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This year, we’ve reformed the Index to focus on unhoused youth and young adults (YYA), aligning it with their experiences and policy needs. Shifting from harm reduction to transformative change, some jurisdictions may see lower scores than before. This is a deliberate strategy, not a setback. Lower scores should motivate, not discourage, jurisdictions. They present an opportunity to adopt policies that effectively tackle and prevent youth homelessness, fostering meaningful progress.
Ban on Immigration Status Discrimination
- Right to housing
The jurisdiction prohibits discrimination based on real and/or perceived immigration status, including or specifically in housing
A right to housing requires housing free from all forms of discrimination. Youth and young adults should be able to secure housing regardless of their source of income, age, immigration status, racial or ethnic background, disabilities, body size, gender identity, sexual orientation or family status. Housing should be appropriate for and inclusive of all diverse tenant identities.
The Fair Housing Act is a federal law that prohibits discrimination in the sale, rental, financing, and advertising of housing based on certain protected characteristics. These include race, color, national origin, religion, sex, familial status, and disability. The U.S. Department of Housing and Urban Development (HUD) currently interprets the Fair Housing Act’s ban on sex-based discrimination to include discrimination based on sexual orientation or gender identity. Some jurisdictions have codified protections for LGBTQIA2S+ people to strengthen the federal protections.
In addition, several jurisdictions and municipalities have laws that protect against discrimination based on other characteristics, including source of income, immigration status, and body size. For example, in New York City, it is illegal for landlords to discriminate against tenants based on their source of income, which includes government subsidies like Section 8 vouchers. Similarly, several cities and jurisdictions have laws that prohibit housing discrimination based on immigration status or body size. These protections are important for ensuring that everyone has access to safe and affordable housing, regardless of their background or circumstances.
“In LA, situations are challenging. Visible and hidden disabilities require safe and adequate spaces for people. There is a feeling that “you should be grateful” for anything. Service providers don’t take much time to ensure housing is low barrier, accessible, and adaptable for each person on a case-by-case scenario.” – Theo O.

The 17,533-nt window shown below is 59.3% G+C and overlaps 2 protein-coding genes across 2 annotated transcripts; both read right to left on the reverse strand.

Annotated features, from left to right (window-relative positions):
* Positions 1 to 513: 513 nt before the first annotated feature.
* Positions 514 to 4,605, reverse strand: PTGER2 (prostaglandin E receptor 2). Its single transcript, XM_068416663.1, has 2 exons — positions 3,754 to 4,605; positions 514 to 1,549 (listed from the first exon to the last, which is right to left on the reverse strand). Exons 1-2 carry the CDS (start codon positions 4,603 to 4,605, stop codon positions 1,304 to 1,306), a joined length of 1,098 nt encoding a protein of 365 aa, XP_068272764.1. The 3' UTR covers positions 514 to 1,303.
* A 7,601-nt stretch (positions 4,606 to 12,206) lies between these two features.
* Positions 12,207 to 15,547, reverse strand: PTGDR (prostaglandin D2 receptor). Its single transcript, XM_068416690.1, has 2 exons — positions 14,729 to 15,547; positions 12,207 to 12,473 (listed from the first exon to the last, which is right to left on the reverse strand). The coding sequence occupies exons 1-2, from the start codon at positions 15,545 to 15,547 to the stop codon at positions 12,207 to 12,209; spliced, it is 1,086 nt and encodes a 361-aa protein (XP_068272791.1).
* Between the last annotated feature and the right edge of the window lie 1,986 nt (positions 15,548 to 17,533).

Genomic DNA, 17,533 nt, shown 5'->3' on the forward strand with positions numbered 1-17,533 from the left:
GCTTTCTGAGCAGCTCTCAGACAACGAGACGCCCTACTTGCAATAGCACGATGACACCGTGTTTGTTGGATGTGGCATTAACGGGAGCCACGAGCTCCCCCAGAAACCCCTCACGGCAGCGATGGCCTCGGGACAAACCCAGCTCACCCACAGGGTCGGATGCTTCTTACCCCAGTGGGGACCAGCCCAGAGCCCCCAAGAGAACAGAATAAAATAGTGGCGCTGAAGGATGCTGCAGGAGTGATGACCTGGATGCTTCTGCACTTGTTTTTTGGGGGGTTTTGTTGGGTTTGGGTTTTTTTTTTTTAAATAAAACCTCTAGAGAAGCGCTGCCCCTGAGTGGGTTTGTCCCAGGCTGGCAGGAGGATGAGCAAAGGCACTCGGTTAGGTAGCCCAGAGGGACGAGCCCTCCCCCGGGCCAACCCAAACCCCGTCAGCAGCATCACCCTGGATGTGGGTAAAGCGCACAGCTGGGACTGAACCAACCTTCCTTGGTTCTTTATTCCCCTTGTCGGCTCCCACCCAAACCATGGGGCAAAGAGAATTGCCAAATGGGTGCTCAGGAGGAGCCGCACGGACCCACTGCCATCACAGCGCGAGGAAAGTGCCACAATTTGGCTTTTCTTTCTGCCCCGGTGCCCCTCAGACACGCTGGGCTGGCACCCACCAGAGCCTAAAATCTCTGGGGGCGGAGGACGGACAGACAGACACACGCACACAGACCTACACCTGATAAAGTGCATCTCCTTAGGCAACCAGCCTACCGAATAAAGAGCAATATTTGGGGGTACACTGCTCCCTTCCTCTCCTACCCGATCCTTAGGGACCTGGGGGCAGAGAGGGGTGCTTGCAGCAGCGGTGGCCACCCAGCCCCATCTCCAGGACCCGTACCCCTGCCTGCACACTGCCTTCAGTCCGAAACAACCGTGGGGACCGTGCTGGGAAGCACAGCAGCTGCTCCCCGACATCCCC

|Type of Policy
|The jurisdiction prohibits discrimination based on immigration status or perceived status
|No laws found
Cite: National Homelessness Law Center and True Colors United. "State Index on Youth Homelessness, Ban on Immigration Status Discrimination" https://youthstateindex.com/maps/ban-on-immigration-status-discrimination/. Accessed: February 23, 2024.
Right to Housing
The Index is centered around the fundamental human right to housing. A right to housing is the guarantee that every youth and young adult can access and maintain safe and habitable housing. The elements of a right to housing are:
- Security of tenure;
- Availability of services;
- Cultural adequacy.
“There should always be somewhere for everybody to go. We all should be able to have the housing we need. It shouldn’t be something that you HOPE to get, it should be a given. Build more shelters, build more housing.” – K. Livingston
(racism, ableism, anti-trans/queerness, etc.)
Anti-oppression is an essential component of creating a just and equitable society. It is crucial to acknowledge the systemic oppression faced by marginalized communities, including racism, ableism, anti-trans/queerness, and other forms of oppression. In the context of housing, these oppressions manifest in various ways, such as discriminatory rental practices, inaccessible housing for people with disabilities, and harassment and violence against marginalized communities.
To combat these injustices, it is essential to implement anti-oppressive policies and practices in the housing sector. This includes creating inclusive housing policies that prioritize the needs of marginalized communities, providing accessible housing for people with disabilities, and addressing discrimination and harassment through legal measures. By prioritizing anti-oppression in housing, we can create a more just and equitable society where everyone has access to safe and affordable housing, regardless of their identity or background.